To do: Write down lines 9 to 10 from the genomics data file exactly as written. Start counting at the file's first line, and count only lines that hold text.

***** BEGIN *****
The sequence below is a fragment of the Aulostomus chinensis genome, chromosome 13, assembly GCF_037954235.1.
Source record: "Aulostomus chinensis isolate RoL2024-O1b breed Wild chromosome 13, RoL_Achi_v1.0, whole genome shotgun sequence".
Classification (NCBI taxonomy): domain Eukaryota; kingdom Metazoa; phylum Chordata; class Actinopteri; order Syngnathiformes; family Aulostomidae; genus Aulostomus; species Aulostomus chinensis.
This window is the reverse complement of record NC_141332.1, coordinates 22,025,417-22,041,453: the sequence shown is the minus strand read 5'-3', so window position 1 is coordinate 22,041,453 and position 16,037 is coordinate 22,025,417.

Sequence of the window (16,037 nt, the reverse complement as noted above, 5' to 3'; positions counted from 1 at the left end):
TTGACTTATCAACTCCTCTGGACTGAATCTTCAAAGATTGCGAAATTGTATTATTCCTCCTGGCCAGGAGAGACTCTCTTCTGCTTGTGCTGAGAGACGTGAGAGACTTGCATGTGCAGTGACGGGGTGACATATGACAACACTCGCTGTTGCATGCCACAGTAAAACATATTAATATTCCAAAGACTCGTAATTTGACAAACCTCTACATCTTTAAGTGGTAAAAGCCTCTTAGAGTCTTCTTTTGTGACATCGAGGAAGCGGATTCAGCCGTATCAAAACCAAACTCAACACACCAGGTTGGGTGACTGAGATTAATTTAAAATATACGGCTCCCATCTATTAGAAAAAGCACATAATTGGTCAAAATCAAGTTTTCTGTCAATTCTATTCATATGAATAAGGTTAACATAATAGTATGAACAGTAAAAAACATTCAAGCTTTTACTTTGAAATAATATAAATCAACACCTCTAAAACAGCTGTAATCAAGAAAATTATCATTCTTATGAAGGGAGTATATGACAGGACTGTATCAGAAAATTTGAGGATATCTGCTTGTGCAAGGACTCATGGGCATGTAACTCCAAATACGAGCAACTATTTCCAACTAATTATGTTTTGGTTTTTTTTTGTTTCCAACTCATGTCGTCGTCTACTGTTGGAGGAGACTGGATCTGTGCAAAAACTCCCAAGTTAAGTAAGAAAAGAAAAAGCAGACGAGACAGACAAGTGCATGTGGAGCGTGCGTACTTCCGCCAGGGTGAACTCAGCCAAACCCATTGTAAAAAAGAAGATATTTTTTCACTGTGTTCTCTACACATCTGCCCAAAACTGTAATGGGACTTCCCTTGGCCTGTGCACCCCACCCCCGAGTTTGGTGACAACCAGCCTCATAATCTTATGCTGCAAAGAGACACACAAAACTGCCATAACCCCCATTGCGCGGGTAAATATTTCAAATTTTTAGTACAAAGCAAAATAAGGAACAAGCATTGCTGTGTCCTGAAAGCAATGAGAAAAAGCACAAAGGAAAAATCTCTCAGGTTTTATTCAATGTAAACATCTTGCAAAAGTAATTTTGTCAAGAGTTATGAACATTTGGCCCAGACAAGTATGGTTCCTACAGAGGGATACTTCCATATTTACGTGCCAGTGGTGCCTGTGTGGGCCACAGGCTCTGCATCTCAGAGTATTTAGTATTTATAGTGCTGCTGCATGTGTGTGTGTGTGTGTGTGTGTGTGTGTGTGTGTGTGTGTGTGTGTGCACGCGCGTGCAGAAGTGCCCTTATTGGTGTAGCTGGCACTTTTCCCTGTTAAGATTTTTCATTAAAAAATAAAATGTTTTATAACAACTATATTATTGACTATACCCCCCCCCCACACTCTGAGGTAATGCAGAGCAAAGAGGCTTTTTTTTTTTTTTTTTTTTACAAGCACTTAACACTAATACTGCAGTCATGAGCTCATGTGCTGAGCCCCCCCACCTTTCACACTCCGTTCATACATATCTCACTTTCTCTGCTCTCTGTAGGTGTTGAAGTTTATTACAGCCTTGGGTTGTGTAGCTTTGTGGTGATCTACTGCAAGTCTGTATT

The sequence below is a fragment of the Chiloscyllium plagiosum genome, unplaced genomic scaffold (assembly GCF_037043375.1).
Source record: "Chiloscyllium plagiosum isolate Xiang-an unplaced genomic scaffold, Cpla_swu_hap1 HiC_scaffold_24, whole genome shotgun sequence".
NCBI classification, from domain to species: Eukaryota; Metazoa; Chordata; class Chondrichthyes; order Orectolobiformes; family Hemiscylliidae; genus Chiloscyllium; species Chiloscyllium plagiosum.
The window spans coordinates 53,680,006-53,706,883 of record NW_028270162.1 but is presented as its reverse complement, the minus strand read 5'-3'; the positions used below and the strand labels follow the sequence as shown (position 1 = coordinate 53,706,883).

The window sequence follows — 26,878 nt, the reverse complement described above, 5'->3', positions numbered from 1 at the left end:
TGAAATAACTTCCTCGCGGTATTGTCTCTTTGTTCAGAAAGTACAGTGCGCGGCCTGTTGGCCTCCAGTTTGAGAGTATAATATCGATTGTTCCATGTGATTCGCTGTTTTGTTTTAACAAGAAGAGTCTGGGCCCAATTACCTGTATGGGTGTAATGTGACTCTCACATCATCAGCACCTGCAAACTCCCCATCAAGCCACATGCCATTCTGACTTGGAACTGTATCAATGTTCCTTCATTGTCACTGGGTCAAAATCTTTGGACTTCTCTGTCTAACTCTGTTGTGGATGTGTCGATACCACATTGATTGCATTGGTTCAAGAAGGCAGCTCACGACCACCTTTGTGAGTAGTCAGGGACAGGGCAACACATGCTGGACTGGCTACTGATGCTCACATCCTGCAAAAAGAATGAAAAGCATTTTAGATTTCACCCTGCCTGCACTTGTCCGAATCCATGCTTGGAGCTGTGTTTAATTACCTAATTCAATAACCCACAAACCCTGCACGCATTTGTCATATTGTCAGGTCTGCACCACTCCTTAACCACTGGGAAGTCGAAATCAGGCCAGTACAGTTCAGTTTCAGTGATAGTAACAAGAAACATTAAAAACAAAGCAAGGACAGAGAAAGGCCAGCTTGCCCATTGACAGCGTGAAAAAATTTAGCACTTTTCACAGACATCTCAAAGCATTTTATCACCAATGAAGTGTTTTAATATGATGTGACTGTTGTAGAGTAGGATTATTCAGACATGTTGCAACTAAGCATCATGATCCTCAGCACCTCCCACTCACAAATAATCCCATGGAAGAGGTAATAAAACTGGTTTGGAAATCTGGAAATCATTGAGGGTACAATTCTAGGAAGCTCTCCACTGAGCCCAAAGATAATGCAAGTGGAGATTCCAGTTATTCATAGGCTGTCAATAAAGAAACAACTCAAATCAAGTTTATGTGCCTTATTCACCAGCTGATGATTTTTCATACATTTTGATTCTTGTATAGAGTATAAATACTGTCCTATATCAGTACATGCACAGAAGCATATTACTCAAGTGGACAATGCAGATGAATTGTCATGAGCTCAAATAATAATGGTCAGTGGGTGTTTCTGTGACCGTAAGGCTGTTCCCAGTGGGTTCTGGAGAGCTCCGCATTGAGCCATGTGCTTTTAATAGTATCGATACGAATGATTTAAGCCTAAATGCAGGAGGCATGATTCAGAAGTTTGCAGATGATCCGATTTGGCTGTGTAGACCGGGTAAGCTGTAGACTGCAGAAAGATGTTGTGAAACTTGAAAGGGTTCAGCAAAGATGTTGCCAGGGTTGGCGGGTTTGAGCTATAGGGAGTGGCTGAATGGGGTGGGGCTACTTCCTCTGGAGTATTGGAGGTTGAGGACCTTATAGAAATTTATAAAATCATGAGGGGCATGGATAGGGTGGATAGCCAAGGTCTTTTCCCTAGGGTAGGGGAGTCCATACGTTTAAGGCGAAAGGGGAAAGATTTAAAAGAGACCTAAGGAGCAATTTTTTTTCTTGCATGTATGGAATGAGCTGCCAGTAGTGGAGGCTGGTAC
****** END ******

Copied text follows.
NCBI classification, from domain to species: Eukaryota; Metazoa; Chordata; class Chondrichthyes; order Orectolobiformes; family Hemiscylliidae; genus Chiloscyllium; species Chiloscyllium plagiosum.
The window spans coordinates 53,680,006-53,706,883 of record NW_028270162.1 but is presented as its reverse complement, the minus strand read 5'-3'; the positions used below and the strand labels follow the sequence as shown (position 1 = coordinate 53,706,883).